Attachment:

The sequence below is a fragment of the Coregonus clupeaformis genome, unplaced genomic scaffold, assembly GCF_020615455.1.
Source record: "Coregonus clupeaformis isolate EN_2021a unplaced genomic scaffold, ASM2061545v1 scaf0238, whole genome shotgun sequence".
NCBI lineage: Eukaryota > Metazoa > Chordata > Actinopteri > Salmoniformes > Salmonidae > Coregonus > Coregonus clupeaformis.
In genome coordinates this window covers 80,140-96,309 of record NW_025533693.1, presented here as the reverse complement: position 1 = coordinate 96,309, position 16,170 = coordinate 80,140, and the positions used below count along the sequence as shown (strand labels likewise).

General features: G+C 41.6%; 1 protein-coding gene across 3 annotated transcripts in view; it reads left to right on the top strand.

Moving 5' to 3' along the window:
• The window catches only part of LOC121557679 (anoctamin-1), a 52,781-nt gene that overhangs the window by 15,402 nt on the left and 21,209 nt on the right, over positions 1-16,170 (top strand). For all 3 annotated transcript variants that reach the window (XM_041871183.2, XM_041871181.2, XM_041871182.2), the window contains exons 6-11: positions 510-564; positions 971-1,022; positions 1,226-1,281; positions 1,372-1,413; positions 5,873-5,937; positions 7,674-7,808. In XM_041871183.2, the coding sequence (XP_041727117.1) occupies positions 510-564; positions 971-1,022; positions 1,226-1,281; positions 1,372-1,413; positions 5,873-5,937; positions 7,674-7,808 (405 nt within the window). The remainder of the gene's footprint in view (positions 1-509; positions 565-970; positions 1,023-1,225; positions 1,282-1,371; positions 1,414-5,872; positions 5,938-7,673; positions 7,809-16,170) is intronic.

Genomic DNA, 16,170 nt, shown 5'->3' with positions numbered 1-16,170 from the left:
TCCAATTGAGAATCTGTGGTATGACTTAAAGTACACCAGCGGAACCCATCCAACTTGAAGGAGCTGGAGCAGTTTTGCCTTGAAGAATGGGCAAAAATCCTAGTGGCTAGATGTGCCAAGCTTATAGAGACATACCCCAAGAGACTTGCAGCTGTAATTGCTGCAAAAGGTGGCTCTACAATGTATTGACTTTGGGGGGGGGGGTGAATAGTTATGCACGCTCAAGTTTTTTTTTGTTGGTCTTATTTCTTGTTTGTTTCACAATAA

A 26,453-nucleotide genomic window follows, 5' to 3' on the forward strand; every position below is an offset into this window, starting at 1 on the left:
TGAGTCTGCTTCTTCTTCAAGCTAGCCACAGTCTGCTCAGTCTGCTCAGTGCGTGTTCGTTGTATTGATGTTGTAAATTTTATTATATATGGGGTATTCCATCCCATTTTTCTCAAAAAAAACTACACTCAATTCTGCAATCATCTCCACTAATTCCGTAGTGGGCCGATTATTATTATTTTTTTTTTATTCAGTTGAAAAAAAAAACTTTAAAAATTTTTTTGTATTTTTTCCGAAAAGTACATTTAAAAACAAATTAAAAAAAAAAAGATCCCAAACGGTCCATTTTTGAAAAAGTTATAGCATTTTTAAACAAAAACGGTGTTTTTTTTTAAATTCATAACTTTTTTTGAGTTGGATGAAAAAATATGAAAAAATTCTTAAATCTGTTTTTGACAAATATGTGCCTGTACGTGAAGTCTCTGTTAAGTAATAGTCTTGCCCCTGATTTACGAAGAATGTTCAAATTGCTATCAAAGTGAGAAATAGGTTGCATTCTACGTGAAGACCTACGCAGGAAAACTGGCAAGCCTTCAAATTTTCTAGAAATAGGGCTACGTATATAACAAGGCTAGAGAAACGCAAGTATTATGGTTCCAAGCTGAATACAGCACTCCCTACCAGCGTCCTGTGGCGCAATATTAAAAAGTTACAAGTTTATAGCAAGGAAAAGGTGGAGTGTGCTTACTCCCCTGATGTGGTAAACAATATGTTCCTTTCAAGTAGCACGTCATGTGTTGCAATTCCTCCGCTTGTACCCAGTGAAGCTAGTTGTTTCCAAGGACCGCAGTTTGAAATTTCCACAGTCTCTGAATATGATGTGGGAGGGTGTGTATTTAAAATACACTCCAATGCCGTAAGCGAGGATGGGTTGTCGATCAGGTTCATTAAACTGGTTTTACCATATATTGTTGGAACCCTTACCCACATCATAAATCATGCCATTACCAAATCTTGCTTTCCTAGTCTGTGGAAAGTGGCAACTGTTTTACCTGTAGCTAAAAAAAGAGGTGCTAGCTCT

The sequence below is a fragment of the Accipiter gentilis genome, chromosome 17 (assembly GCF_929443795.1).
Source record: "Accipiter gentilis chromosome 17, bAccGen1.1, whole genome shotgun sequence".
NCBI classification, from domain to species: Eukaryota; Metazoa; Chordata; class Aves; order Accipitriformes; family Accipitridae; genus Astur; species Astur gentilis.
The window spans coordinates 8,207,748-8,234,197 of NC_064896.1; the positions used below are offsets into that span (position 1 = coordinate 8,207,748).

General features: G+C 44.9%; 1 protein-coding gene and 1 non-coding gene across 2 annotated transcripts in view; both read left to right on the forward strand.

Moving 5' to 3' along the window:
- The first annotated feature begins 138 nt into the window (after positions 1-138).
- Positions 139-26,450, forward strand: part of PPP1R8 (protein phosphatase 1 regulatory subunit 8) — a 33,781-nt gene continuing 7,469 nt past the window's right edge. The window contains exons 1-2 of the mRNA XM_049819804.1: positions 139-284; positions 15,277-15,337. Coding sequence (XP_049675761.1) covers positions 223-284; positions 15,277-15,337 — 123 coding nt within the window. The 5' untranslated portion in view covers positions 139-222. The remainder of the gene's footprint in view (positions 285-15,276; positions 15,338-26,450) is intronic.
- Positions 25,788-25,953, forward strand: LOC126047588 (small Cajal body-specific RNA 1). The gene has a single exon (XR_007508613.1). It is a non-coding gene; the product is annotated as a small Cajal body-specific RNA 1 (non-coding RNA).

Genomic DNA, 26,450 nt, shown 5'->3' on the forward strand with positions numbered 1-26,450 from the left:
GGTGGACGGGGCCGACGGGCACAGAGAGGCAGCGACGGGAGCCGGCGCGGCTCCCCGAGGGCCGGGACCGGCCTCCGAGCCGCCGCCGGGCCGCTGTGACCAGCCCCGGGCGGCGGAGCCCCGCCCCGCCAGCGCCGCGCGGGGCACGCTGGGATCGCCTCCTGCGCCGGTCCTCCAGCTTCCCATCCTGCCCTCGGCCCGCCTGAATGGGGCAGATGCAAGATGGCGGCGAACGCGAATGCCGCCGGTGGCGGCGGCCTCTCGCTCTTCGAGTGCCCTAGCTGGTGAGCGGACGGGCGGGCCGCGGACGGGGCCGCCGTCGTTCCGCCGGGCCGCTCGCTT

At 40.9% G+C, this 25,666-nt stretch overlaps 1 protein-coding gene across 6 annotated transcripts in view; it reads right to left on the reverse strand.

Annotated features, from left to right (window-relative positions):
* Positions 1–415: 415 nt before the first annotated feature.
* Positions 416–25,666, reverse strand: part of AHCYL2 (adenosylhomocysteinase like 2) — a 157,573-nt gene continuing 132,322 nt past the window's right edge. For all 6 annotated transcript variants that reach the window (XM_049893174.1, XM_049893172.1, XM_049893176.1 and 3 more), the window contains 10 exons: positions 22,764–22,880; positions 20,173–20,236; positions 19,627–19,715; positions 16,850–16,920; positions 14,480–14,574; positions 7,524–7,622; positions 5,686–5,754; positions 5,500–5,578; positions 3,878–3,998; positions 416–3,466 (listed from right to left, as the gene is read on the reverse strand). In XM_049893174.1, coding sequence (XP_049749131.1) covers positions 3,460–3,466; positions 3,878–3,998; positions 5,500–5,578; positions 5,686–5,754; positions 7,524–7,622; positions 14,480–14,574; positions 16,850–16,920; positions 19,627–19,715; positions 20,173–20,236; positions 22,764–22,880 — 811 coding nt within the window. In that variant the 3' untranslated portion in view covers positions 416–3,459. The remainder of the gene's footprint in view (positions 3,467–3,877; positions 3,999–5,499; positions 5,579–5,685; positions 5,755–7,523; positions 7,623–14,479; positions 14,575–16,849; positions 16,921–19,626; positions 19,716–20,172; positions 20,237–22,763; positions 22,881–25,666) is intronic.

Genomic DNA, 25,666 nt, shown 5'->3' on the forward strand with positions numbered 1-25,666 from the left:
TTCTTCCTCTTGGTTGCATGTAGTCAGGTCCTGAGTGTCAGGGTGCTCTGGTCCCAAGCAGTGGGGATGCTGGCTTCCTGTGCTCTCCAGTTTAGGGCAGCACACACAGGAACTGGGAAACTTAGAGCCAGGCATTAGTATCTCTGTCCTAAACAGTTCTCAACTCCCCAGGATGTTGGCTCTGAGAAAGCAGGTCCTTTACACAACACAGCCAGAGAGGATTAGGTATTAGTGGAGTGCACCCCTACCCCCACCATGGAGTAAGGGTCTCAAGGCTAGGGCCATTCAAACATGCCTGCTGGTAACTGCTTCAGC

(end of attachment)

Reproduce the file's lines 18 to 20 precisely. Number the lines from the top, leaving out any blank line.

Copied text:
- The first annotated feature begins 138 nt into the window (after positions 1-138).
- Positions 139-26,450, forward strand: part of PPP1R8 (protein phosphatase 1 regulatory subunit 8) — a 33,781-nt gene continuing 7,469 nt past the window's right edge. The window contains exons 1-2 of the mRNA XM_049819804.1: positions 139-284; positions 15,277-15,337. Coding sequence (XP_049675761.1) covers positions 223-284; positions 15,277-15,337 — 123 coding nt within the window. The 5' untranslated portion in view covers positions 139-222. The remainder of the gene's footprint in view (positions 285-15,276; positions 15,338-26,450) is intronic.
- Positions 25,788-25,953, forward strand: LOC126047588 (small Cajal body-specific RNA 1). The gene has a single exon (XR_007508613.1). It is a non-coding gene; the product is annotated as a small Cajal body-specific RNA 1 (non-coding RNA).